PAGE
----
NOTE: The museum will be closed Saturday, December 9th, due to inclement weather. This event has been cancelled.
Saturday, December 9, 2017 6:00pm-8:00pm
Join the William Root House on December 9th for a special holiday experience that's perfect for the entire family! Visitors to the antebellum home will enjoy traditional 1850s Christmas decorations, cooking demonstrations, live music, hot cider and cookies, and much more. Self-guided tours are offered from 6:00pm to 8:00pm.
Christmas was made a legal holiday in the state of Georgia in 1850. Evergreen branches found in nearby forests and gardens would have been used to decorate mantles, mirrors, doorways, and tables. Evergreens were thought to represent everlasting life. Many believe the tradition of displaying a Christmas tree was brought to America from England via Prince Albert. While Prince Albert and Queen Victoria made the Christmas tree more popular, references to Christmas trees (and New Year's trees) could be found in American literature well before Prince Albert's arrival in England. During the 1850s, trees were secretly decorated behind closed doors. Decorations consisted of fruit, candles, and unwrapped toys. Christmas trees were revealed to children with an element of surprise as the gifts were typically placed on the tree and were not wrapped in paper. Stockings became very popular after the release of Clement Moore's poem, The Night Before Christmas, which was published in 1822.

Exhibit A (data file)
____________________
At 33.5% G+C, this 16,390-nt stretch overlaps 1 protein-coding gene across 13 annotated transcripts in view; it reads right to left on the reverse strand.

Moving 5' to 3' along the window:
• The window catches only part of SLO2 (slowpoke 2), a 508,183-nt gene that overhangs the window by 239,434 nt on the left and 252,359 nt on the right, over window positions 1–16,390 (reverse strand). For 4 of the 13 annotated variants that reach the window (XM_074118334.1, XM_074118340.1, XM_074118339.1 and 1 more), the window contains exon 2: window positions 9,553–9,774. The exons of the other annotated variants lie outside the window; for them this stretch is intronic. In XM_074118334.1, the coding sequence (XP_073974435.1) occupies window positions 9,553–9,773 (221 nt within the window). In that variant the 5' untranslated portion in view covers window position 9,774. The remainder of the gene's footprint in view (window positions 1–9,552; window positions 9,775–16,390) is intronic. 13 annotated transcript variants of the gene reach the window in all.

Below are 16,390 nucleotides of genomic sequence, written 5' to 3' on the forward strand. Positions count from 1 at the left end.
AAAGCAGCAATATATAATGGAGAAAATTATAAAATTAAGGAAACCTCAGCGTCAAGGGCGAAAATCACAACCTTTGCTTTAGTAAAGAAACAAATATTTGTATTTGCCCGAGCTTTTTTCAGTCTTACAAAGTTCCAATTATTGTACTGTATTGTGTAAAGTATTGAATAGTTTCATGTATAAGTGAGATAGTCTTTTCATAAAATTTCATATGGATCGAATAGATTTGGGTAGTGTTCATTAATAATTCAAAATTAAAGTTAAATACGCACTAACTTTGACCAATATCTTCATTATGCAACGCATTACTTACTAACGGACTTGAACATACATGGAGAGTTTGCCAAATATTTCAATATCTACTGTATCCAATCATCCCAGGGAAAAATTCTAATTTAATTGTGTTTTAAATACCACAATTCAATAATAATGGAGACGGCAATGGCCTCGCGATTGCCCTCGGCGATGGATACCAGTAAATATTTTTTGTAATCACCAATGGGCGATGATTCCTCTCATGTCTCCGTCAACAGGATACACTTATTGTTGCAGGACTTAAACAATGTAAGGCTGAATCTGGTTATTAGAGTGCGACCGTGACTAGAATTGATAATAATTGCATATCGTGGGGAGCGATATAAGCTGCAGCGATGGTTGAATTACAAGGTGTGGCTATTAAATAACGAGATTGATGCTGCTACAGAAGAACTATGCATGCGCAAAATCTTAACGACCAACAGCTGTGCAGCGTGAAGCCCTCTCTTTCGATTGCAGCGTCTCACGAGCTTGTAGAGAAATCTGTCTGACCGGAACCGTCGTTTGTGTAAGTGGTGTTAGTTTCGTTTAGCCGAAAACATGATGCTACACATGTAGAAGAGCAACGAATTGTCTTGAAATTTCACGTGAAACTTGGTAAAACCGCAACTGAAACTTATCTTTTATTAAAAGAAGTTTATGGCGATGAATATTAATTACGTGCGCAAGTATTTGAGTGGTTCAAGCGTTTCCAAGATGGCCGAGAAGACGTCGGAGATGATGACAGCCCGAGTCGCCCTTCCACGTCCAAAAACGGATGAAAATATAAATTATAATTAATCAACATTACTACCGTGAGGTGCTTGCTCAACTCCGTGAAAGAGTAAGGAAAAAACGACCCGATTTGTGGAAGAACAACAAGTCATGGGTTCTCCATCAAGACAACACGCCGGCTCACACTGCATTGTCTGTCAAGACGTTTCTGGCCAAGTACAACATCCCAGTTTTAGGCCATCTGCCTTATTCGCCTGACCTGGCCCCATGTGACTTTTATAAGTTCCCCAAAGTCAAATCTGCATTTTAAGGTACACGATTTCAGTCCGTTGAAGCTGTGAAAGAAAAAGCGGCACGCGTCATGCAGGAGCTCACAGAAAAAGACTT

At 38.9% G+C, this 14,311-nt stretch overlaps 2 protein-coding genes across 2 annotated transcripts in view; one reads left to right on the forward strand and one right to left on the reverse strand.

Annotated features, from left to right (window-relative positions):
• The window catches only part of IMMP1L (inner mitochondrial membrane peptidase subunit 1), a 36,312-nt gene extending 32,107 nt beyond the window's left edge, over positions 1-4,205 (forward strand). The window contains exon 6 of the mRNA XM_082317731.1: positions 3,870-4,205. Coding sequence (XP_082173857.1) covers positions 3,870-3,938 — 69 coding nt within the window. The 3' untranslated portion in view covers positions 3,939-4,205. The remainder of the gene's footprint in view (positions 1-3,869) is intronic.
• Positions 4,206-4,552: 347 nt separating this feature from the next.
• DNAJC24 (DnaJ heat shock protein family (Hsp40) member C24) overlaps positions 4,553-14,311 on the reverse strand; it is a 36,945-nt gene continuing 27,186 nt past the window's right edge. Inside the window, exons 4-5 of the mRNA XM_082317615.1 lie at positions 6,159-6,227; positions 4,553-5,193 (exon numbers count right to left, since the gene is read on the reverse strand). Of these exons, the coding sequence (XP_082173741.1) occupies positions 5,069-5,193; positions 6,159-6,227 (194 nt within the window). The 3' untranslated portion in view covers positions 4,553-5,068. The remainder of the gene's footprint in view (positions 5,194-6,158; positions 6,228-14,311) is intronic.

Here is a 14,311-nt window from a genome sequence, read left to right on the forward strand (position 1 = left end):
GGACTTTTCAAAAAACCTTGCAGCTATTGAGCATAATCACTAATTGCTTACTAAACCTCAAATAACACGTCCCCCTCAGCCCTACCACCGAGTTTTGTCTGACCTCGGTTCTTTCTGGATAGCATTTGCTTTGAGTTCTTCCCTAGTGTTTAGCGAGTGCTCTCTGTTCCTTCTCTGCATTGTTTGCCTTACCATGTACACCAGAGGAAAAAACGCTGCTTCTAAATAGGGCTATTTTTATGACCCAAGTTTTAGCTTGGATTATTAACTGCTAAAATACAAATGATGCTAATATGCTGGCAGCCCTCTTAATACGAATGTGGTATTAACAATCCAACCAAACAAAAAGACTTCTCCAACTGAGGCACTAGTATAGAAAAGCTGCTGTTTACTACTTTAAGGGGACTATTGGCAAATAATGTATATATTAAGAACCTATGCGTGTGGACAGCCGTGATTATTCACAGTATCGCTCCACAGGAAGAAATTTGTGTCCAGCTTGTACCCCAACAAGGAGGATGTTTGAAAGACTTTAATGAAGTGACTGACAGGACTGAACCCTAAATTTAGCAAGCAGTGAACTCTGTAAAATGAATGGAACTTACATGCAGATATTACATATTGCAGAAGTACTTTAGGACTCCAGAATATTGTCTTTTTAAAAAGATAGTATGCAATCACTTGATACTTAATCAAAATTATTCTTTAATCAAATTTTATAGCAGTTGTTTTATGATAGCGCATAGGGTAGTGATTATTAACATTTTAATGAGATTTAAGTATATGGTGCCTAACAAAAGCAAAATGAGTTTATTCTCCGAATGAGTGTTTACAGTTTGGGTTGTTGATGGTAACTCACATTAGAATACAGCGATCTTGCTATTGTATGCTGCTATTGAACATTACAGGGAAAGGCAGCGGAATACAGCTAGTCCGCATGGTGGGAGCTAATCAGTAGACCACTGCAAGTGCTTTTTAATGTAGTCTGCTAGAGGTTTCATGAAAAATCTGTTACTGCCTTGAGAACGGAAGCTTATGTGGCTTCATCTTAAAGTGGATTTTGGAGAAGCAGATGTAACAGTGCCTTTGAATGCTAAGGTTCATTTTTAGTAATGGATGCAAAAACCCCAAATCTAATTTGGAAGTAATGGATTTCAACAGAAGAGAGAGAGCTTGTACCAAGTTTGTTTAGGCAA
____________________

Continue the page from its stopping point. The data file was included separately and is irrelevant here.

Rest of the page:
Admission is $5 per person. Plan your visit.